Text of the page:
Omar: No, I don’t think I have that passion, that emotion, anymore. [laugh]

Jared: It was in the moment?

Omar: It was only in the first day, I just super happy, I’ve never felt like that way before. I didn’t even know I was tearing up. But definitely, being cool, calm, and collected is the way to play.

Jared: So my next question, you know, I think it was a little prophetic when CLG picked you guys out of the scouting grounds, and they formed CLG.Black and that became this academy team before Franchising was like, ‘ohh everyone is going to have academy teams.’ With that, there was that commitment to you guys, with that really rough series against Toronto Esports, that’s in the past. I’m curious though, how was that kind of process for CLG, how was being on CLG. Black, did they help you coach, getting used to being in the team environment?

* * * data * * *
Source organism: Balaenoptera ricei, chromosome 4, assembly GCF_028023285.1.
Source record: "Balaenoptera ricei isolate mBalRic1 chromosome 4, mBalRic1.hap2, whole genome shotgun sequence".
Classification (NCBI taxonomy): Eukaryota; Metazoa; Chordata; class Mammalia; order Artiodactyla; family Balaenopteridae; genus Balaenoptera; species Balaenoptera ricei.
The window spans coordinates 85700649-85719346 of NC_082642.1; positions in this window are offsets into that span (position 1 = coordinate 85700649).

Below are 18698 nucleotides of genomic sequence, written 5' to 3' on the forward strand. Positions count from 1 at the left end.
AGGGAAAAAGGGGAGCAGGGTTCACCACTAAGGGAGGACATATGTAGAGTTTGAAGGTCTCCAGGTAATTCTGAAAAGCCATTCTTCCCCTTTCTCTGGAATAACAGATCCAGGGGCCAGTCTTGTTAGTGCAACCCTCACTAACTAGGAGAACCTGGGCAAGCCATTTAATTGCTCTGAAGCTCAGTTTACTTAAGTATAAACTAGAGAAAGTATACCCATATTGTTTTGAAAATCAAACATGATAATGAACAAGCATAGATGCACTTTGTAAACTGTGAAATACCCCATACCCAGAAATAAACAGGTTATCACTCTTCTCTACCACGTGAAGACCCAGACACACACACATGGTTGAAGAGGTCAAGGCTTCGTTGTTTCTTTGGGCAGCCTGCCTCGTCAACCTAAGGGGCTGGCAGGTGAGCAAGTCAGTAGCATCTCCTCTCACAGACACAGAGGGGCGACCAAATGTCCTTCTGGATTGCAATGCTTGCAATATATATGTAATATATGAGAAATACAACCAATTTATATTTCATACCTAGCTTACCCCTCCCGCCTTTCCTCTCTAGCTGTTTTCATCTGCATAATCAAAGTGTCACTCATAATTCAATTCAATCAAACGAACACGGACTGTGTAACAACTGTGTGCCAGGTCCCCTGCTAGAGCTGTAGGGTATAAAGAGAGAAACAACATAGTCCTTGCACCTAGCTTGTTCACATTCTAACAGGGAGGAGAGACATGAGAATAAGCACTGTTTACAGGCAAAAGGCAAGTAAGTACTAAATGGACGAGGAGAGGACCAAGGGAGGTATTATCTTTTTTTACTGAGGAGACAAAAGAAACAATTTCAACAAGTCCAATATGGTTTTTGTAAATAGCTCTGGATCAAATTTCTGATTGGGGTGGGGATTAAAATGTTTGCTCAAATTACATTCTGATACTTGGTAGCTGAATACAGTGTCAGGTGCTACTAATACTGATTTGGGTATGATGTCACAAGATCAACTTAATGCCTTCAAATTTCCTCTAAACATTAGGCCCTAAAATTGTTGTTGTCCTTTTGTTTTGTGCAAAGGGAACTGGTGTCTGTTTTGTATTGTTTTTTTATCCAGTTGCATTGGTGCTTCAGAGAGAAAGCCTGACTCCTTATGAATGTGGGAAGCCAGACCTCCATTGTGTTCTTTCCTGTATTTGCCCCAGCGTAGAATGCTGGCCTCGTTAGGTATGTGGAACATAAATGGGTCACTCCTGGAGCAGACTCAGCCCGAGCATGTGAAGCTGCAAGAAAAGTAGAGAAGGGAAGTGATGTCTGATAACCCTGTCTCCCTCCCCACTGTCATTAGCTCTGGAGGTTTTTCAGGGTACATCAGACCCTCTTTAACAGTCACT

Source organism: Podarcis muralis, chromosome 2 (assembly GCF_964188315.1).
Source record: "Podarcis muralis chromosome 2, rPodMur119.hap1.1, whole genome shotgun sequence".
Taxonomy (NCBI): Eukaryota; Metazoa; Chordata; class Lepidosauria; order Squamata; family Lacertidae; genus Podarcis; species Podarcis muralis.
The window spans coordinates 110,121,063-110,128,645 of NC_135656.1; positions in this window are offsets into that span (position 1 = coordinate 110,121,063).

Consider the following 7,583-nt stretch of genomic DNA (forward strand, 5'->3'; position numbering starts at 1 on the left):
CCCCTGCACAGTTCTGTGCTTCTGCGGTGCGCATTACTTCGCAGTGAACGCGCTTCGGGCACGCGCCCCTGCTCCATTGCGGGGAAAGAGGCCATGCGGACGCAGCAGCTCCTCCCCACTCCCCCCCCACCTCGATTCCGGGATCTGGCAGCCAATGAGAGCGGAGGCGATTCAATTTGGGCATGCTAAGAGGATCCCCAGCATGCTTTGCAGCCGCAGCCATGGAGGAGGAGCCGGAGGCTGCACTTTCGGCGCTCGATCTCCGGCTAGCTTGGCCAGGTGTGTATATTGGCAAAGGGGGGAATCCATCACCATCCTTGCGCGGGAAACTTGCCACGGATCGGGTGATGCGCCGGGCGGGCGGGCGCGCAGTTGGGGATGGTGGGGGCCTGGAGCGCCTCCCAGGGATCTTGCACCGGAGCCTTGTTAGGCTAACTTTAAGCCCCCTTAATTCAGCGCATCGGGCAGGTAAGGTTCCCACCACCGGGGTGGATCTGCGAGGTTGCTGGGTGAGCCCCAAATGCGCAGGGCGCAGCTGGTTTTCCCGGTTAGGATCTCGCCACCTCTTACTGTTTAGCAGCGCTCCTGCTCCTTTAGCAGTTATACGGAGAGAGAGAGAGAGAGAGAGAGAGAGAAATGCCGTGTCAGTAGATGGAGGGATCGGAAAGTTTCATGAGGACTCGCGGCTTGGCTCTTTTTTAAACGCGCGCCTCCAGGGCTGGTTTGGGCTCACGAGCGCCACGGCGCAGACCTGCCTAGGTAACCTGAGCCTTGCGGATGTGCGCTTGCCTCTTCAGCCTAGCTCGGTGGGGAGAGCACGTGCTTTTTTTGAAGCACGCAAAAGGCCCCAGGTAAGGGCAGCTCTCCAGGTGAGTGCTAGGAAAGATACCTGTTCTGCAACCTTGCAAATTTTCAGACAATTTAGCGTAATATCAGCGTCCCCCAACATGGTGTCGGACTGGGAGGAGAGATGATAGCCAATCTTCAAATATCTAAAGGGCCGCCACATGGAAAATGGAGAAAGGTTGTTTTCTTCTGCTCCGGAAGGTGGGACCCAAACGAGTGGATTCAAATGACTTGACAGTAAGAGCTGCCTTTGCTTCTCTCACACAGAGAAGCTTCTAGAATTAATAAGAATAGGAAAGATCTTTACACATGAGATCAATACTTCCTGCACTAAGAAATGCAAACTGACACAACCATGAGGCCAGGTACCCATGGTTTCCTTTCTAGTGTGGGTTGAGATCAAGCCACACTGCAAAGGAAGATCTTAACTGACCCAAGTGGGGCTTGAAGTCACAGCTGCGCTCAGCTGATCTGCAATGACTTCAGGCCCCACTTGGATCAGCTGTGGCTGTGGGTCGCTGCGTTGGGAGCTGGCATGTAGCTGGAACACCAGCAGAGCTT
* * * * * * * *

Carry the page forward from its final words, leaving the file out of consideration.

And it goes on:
Omar: Yea, being in CLG.Black was definitely a huge help. Before joining the main team, CLG.Blakc was my first real team in a real gaming house. It was kind of my trial, I made a lot of mistakes as a player, and as a team player esepcially. They’ve helped me grow as a person, they’ve helped shape who I am today. I’m really happy to have played on CLG.Black. The management and staff made sure that all the players will develop as players, first and also as human beings and their attitudes afterwards. I’m really happy with how CLG managed me development, and I’m proud of what I’ve become today and how I played today.

Jared: The last question before I let you go, I think you’ve probably been asked about the intergration between going from CLG.Black to the main squad, was there anyone who in particular on the roster who helped you or coached you from that training where you were helping to develop, where you’re now on the big stage now.